Amazing, how good ideas are so quickly snuffed out in Hudson. I liked Peter Ratcliffe’s post about taco trucks, chuck wagons, canteen-mobiles, whatever you want to call them. Sure, there’d be problems, but what can you expect in a town where thinking outside the box is grounds for suspicion?
Rod Hodgson notes that food trucks are illegal in Hudson. So are granny suites, glare-y floodlights, bikes without licences, dogs off the leash, solar panels, spitting in public and using shipping containers for storage. Feel free to add to my list of useless, unenforced bylaws. I see it as a citizen’s job to blow the whistle on stupidity.
Hudson’s SDC has a problem with food trucks. We won’t digress into a discussion of the legality of this organization’s right to exist, let alone spend taxpayer’s dollars without accountability or transparency. I’ll confine myself to saying Hudson’s beleaguered commercial sector has no need for self-appointed, unaccountable sheriffs and enforcers of who can do what.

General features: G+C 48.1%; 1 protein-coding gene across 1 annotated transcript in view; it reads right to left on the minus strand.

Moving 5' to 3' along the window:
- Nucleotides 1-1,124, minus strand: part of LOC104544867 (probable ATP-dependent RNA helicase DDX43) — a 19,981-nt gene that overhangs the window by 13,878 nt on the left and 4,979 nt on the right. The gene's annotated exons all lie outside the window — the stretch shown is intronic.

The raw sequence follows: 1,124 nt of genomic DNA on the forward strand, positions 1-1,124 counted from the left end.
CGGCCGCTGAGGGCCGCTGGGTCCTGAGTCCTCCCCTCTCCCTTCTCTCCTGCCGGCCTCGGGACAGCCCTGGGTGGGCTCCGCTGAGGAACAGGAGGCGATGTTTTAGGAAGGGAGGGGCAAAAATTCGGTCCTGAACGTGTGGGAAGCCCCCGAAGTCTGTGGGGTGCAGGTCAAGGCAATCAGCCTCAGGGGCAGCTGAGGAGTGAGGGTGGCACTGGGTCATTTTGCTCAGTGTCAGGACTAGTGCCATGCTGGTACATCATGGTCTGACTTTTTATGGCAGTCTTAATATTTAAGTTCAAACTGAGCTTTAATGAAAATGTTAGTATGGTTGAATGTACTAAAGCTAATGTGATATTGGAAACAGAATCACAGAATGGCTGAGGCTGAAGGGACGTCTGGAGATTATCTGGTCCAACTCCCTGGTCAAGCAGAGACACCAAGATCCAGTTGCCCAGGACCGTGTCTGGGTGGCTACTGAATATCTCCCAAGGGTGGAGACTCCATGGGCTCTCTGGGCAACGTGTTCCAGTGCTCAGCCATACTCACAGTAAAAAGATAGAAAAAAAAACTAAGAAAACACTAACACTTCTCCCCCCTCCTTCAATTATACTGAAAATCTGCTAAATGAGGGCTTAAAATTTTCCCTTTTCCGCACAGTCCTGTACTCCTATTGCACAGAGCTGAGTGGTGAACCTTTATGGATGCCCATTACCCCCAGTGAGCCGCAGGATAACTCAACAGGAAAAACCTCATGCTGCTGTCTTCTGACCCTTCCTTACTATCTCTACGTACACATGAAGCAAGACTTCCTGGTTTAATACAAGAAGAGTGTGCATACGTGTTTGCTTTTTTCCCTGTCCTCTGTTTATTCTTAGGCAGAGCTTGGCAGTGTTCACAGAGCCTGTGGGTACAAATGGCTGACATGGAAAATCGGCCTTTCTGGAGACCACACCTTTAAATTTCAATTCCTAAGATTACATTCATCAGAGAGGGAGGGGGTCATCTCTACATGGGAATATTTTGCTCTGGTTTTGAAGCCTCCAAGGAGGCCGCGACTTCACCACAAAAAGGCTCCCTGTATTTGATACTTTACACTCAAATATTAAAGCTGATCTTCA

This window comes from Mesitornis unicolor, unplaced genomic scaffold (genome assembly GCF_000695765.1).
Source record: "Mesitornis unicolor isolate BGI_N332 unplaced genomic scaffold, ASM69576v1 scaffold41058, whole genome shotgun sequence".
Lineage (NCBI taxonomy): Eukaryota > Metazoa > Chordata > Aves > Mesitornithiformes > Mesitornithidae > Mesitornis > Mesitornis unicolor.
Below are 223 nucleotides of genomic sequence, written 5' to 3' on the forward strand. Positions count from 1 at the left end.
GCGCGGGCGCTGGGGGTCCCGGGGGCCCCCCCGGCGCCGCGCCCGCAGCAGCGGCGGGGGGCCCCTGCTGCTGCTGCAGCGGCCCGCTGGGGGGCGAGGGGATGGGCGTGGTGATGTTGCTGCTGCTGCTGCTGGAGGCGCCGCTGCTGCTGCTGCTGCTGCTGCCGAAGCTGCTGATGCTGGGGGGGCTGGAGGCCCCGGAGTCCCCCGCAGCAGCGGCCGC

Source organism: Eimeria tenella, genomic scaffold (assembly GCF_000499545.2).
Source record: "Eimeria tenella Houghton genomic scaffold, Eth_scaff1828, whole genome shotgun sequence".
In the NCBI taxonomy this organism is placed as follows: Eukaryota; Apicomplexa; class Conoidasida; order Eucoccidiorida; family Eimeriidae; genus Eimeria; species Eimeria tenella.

Back to food trucks. Why is it that someone can sell prepared food at the Hudson Farmer’s Market or any number of other public events but not at Jack Layton Park? Because the town says so? As good a reason as any to challenge the status quo, I say.
Here’s a suggestion: Ask local restaurant owners what they think. That should take half an hour at most. Ask them if they’d be interested in going mobile and whether they have any suggestions.
By the way, I have one. Rather than blowing a pile on fireworks and all the other fake frivolity at this year’s Canada Day 150th, Hudson should think of co-hosting home-and-home street fairs with our First Nations brothers and sisters across the river. A lot of them have Hudson roots and it would be interesting and fun.
Trust me when I say the Mohawks will have no legal problems with food wagons on either side of their river.